DECEMBER 2ND, 2007 | Harkin for Senate
By KIM SEVERSON
Federal lawmakers are considering the broadest effort ever to limit what children eat: a national ban on selling candy, sugary soda and salty, fatty food in school snack bars, vending machines and à la carte cafeteria lines.
Whether the measure, an amendment to the farm bill, can survive the convoluted politics that have bogged down that legislation in the Senate is one issue. Whether it can survive the battle among factions in the fight to improve school food is another.
Senator Tom Harkin, Democrat of Iowa and the chairman of the Agriculture Committee, has twice introduced bills to deal with foods other than the standard school lunch, which is regulated by Department of Agriculture.
Several lawmakers and advocates for changes in school food believe that an amendment to the $286 billion farm bill is the best chance to get control of the mountain of high-calorie snacks and sodas available to schoolchildren. Even if the farm bill does not pass, Mr. Harkin and Senator Lisa Murkowski, Republican of Alaska, a sponsor of the amendment, vow to keep reintroducing it in other forms until it sticks.
They are optimistic about their chances because there is more public interest than ever in improving school food and because leaders in the food and beverage industry have had a hand in creating the new standards.
But that intense corporate involvement, along with exemptions that would allow sales of chocolate milk, sports drinks and diet soda, has caused a rift among food activists who usually find themselves on the same side of school food battles.
“This pits ideals about what children should eat at school against the political reality of large food corporations insisting their foods be available to children at all times,” said Marion Nestle, a professor at New York University and the author of two recent books on food politics and diet. “The activists want vending machines out of schools completely.” Dr. Nestle has taken no public stand on the measure.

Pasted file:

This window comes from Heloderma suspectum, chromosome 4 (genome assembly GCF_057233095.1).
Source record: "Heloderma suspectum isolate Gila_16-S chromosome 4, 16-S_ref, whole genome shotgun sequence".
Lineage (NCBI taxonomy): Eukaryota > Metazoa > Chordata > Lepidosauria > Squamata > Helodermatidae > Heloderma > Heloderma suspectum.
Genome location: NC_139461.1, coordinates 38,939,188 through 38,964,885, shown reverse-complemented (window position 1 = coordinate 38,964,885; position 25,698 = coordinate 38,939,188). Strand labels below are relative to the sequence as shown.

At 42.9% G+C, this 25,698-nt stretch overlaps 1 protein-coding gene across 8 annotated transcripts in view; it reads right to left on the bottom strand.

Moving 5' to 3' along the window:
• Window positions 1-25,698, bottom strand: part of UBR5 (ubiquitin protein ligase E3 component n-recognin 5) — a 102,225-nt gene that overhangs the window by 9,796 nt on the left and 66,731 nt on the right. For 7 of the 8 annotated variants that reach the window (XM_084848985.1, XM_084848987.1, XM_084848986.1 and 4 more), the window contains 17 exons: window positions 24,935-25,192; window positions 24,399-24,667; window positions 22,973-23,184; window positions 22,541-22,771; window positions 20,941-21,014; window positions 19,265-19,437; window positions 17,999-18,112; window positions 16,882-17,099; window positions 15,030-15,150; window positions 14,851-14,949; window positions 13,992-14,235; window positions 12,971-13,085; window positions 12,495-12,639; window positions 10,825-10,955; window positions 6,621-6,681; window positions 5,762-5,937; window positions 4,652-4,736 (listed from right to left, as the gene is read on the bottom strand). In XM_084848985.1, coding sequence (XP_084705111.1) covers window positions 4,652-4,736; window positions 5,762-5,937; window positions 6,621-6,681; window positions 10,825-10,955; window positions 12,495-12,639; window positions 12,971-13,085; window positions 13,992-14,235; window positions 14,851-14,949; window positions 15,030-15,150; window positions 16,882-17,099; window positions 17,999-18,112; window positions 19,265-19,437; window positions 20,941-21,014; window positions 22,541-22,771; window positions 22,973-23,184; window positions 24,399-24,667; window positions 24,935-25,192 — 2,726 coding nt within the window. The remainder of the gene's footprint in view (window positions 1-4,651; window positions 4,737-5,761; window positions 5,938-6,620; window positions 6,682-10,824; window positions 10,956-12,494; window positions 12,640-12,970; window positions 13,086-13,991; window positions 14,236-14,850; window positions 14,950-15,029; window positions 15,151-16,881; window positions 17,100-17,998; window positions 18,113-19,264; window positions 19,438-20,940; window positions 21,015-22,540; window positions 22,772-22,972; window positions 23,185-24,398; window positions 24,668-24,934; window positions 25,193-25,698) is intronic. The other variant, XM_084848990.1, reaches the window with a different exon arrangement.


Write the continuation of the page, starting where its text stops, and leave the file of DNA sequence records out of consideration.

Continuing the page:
The nutrition standards would allow only plain bottled water and eight-ounce servings of fruit juice or plain or flavored low-fat milk with up to 170 calories to be sold in elementary and middle schools. High school students could also buy diet soda or, in places like school gyms, sports drinks. Other drinks with as many as 66 calories per eight ounces could be sold in high schools, but that threshold would drop to 25 calories per eight-ounce serving in five years.
Food for sale would have to be limited in saturated and trans fat and have less than 35 percent sugar. Sodium would be limited, and snacks must have no more than 180 calories per serving for middle and elementary schools and 200 calories for high schools.
The standards would not affect occasional fund-raising projects, like Girl Scout cookie sales.
Although states would not be able to pass stronger restrictions, individual school districts could.
The rules have the support of food and drink manufacturers, including the American Beverage Association, which worked closely on the amendment with Mr. Harkin’s office and the Center for Science in the Public Interest, an advocacy group that has been critical of the food industry.
“This whole effort has momentum because of the variety of interests that have come together who do not usually find agreement,” said Susan Neely, president of the beverage association.
Some parents and nutritionists are angry that states will not be able to enact even tougher limits.
“My little fights in school districts are just going to be harder and harder because they’ll say, Well, here are the federal guidelines,” said Dr. Susan Rubin of Chappaqua, N.Y., a nutritionist who helped found the Better School Food advocacy group.
“It’s crazy to think we are going to fix children’s health just by letting companies sell schoolchildren smaller portions of Gatorade and baked chips,” she said.
Margo Wootan, director of nutrition policy at the Center for Science in the Public Interest, has long been a critic of companies that produce food that she considers unhealthy and of government policy toward them.
That is why some of the center’s allies were surprised that Ms. Wootan had worked so closely with manufacturers on the standards. Conversely, she was surprised to find herself on the defensive for finally arranging food limits that actually have a good chance at becoming law.
“I do not understand why some groups would try to stand in the way of legislation that is going to get soda, snack cakes and other high-fat, high-salt food out of virtually all schools,” she said.
Correction: December 3, 2007
Because of an editing error, an article yesterday about a proposal to limit the types of food and beverages for sale at schools was imprecise in some editions about the extent of the proposal. It covers food served on special à la carte lines, in vending machines and in snack bars. It would not cover standard school cafeteria food, which must meet Department of Agriculture nutritional standards.